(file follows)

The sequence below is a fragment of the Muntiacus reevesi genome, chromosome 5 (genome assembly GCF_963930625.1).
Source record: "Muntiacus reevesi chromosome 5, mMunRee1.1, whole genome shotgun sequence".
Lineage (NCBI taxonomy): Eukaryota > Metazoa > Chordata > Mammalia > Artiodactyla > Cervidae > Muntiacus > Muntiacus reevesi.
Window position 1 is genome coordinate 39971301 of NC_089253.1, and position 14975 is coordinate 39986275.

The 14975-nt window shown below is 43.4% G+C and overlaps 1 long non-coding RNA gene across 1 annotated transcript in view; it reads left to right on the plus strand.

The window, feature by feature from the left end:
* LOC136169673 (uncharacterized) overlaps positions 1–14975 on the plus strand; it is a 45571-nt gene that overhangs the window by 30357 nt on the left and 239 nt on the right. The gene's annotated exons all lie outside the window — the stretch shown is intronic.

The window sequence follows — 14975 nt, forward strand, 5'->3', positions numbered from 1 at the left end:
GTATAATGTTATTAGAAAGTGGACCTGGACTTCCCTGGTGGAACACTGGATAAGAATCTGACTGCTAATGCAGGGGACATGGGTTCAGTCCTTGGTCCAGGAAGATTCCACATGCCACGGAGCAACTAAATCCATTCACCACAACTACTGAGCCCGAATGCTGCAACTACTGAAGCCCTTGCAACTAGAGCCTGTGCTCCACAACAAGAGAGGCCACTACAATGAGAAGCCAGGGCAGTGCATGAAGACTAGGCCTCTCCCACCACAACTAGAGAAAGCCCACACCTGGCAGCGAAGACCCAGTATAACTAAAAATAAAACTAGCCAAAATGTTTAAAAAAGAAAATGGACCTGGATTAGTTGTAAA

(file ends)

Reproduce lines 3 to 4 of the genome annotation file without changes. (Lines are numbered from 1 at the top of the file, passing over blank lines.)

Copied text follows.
Lineage (NCBI taxonomy): Eukaryota > Metazoa > Chordata > Mammalia > Artiodactyla > Cervidae > Muntiacus > Muntiacus reevesi.
Window position 1 is genome coordinate 39971301 of NC_089253.1, and position 14975 is coordinate 39986275.